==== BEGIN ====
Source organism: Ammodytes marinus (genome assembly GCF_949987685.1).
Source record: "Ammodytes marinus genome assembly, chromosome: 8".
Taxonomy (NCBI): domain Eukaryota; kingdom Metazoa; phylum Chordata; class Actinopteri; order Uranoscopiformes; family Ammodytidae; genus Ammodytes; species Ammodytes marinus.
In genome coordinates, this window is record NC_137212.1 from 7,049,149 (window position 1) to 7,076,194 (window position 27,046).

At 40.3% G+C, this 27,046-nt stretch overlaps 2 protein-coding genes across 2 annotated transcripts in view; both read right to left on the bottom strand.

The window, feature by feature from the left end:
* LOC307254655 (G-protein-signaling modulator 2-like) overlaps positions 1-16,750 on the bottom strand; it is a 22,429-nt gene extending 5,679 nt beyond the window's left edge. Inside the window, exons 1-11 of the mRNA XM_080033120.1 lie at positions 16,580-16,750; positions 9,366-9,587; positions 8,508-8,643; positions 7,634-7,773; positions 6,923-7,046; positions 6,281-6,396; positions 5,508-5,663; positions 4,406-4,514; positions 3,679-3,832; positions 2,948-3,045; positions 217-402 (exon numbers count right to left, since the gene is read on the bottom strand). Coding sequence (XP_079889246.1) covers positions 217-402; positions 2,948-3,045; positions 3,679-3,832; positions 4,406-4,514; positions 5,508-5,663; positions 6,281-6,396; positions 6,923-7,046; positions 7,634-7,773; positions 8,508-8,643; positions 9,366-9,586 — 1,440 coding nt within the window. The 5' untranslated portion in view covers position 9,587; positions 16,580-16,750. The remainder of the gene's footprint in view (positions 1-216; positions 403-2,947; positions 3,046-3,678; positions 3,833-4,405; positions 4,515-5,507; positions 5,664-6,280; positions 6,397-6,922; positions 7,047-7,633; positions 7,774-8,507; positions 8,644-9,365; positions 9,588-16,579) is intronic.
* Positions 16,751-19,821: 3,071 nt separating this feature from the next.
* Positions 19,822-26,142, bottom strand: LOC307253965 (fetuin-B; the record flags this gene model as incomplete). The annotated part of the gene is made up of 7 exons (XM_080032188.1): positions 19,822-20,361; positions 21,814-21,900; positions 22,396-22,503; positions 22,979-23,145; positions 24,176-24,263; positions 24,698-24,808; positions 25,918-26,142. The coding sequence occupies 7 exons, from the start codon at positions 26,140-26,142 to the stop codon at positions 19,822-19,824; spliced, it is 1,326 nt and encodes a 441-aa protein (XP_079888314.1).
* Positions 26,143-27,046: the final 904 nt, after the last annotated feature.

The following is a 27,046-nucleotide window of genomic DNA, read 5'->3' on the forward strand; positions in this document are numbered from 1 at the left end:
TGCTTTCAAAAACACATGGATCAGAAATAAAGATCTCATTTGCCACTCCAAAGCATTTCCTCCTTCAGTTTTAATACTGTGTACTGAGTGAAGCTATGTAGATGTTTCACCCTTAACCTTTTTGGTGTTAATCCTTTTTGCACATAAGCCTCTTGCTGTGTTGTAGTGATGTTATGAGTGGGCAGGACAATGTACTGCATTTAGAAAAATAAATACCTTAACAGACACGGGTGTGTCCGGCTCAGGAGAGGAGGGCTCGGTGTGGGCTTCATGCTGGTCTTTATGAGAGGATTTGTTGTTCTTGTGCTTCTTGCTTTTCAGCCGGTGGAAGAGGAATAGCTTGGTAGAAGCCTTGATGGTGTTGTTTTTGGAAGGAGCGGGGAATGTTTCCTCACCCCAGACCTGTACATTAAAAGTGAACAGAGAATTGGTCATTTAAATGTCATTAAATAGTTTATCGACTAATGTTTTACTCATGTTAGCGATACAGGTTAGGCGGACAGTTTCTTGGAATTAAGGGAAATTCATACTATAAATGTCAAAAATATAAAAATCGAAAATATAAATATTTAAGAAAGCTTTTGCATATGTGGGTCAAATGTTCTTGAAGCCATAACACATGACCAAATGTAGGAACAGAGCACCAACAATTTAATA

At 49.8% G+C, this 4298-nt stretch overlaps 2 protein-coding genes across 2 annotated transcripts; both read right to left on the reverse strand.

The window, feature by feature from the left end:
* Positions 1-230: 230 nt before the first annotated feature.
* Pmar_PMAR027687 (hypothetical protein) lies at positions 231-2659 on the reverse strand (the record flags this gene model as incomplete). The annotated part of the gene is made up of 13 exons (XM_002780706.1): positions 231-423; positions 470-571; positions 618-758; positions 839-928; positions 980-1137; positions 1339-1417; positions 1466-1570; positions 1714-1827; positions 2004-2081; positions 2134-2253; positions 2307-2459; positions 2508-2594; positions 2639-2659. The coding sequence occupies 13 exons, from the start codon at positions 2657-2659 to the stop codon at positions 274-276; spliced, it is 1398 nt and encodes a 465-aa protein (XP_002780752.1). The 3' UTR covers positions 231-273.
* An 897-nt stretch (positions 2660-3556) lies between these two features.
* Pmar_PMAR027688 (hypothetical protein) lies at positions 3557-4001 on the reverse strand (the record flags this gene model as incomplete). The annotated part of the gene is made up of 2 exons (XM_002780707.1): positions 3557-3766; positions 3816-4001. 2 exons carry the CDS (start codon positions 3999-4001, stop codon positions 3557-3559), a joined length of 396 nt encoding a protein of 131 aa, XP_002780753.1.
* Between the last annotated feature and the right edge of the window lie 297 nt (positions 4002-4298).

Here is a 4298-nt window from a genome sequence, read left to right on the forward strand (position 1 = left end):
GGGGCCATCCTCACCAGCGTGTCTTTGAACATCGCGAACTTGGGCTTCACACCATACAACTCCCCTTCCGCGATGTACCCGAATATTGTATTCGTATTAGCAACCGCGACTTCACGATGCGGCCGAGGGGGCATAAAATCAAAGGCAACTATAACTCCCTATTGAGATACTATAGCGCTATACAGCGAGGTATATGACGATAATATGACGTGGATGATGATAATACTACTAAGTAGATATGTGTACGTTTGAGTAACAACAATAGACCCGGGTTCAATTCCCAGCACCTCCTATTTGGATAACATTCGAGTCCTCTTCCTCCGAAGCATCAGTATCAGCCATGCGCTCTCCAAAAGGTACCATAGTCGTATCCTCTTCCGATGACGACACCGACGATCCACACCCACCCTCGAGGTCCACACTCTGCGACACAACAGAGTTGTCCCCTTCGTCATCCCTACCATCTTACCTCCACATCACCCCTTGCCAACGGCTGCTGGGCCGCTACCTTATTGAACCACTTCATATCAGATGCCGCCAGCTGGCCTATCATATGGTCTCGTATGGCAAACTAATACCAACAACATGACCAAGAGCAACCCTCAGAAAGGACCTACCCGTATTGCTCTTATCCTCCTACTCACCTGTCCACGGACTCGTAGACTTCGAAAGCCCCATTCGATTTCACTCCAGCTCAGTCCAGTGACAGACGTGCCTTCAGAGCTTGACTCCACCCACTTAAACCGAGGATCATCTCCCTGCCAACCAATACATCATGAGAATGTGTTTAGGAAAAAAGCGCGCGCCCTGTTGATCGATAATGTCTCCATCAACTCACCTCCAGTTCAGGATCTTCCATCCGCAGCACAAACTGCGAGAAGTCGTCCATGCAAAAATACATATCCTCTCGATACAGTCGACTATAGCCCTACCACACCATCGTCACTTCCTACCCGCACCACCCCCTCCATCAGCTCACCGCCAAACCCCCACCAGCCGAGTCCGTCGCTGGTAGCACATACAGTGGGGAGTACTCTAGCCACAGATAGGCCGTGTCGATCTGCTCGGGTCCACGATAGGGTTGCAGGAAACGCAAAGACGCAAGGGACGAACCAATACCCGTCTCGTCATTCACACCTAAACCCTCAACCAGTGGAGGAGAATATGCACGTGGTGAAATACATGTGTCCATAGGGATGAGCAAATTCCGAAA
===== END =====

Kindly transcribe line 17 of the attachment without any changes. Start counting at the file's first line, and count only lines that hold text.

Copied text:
* An 897-nt stretch (positions 2660-3556) lies between these two features.